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purple coneflower (Echinacea purpura) showing phyllody caused by an infection of the aster yellows phytoplasma (click on image to enlarge it)
Source: Wikimedia Commons


The pytoplasmas are a group of bacteria-like, plant pathogenic prokaryotes, placed under the group of Mollicutes, which were known as mycoplasmalike organisms (MLOs) before 1995. They colonize the phloem system of their host plants, restricting its normal function. The symptoms caused by pytoplasmas include stunting, yellowing, witches’ broom (numerous shoots with small leaves), phyllody (flowers are replaced by leaf-like structures), virescence (greening of flower parts) or proliferation (growth of shoots from floral organs). These diseases can cause economically important damage in fruit trees and ornamentals. They are transmitted by leaf-sucking, hemipterous insects, mainly from the families of Cicadellidae, Psyllidae and Cixiidae.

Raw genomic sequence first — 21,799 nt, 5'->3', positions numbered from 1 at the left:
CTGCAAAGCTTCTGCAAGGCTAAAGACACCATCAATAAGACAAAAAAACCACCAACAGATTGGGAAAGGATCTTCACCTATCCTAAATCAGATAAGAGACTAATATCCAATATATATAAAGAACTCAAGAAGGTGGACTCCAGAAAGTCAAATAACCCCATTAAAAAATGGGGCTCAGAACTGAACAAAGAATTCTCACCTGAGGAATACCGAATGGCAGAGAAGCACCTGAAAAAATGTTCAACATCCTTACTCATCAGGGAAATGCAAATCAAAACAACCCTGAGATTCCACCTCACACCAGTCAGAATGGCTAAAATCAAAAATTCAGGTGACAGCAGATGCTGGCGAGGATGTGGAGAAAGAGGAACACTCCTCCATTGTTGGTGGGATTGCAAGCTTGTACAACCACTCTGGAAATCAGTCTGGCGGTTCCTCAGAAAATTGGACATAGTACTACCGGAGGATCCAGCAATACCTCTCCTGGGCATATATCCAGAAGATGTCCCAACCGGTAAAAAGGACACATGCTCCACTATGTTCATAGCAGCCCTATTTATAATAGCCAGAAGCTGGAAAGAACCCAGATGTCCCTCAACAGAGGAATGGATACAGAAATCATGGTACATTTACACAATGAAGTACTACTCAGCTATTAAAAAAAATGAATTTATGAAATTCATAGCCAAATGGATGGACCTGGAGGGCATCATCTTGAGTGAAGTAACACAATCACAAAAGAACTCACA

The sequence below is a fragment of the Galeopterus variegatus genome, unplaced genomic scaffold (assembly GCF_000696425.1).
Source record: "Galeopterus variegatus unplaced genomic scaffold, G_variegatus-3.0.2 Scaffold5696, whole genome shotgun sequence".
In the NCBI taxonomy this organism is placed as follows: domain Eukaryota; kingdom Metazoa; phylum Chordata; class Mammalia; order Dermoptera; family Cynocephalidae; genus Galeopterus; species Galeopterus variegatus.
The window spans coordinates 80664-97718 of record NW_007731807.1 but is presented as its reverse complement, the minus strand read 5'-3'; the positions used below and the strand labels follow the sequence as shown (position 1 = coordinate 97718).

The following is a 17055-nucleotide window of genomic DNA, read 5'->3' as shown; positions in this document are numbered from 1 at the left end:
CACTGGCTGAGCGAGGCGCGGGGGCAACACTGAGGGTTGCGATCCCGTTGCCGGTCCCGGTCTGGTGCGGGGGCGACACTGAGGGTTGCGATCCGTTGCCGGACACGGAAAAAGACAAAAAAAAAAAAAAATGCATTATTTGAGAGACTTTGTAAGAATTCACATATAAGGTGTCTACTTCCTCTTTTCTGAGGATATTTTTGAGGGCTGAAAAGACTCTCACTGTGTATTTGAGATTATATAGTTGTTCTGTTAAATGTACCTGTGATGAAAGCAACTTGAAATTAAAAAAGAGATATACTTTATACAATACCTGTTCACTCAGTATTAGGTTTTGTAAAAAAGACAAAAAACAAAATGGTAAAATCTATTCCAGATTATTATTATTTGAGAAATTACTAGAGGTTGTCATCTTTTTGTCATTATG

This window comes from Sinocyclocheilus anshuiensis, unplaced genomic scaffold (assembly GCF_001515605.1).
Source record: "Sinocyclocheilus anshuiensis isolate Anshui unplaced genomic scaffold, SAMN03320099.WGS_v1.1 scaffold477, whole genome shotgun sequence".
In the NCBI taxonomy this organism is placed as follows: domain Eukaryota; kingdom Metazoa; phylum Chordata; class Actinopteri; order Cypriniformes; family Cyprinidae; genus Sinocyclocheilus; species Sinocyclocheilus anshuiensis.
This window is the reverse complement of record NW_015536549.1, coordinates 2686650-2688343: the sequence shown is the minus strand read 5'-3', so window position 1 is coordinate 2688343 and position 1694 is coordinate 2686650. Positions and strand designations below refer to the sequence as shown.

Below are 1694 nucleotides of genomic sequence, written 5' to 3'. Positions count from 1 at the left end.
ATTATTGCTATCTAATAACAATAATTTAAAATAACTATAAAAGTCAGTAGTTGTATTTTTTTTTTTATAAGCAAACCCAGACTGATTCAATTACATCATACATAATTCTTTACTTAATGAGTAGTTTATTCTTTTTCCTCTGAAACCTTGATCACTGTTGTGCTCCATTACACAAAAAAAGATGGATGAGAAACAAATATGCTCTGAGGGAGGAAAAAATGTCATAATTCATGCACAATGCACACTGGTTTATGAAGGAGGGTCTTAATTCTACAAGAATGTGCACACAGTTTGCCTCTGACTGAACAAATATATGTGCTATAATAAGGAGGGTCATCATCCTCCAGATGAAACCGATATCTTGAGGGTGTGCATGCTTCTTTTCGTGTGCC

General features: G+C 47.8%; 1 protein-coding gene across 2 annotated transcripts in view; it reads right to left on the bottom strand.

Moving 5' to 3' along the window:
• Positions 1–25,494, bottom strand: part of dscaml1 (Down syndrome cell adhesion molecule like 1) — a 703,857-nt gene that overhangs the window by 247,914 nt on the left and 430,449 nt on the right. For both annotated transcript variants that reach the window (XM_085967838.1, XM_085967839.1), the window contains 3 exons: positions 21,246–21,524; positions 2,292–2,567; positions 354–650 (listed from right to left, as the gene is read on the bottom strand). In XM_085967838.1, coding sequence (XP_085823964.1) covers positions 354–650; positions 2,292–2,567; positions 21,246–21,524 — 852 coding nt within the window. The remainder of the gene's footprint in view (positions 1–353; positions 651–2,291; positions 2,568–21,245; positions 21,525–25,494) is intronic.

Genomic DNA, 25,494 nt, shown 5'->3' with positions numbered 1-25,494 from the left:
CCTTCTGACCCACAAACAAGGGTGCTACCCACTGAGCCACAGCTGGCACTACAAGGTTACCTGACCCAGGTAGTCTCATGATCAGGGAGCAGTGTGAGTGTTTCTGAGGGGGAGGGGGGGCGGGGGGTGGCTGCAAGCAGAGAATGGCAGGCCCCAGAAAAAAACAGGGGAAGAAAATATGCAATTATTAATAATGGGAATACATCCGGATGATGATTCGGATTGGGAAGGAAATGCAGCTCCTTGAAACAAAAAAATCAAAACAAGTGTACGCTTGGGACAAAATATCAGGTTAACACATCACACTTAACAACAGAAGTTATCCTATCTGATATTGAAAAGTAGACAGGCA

Pytoplasmas are non-helical prokaryotes without cell wall. They have not yet been cultivated in vitro and currently all known species are classified under the genus "Candidatus Phytoplasma". The taxonomical classification of pytoplasmas is based on the size and genetic structure of their 16S ribosomal RNA molecules. More than 30 16Sr-groups of pytoplasmas have been described.

For details see the respective page in Wikipedia.

The following 16Sr groups are currently entered under the Phytoplasmas: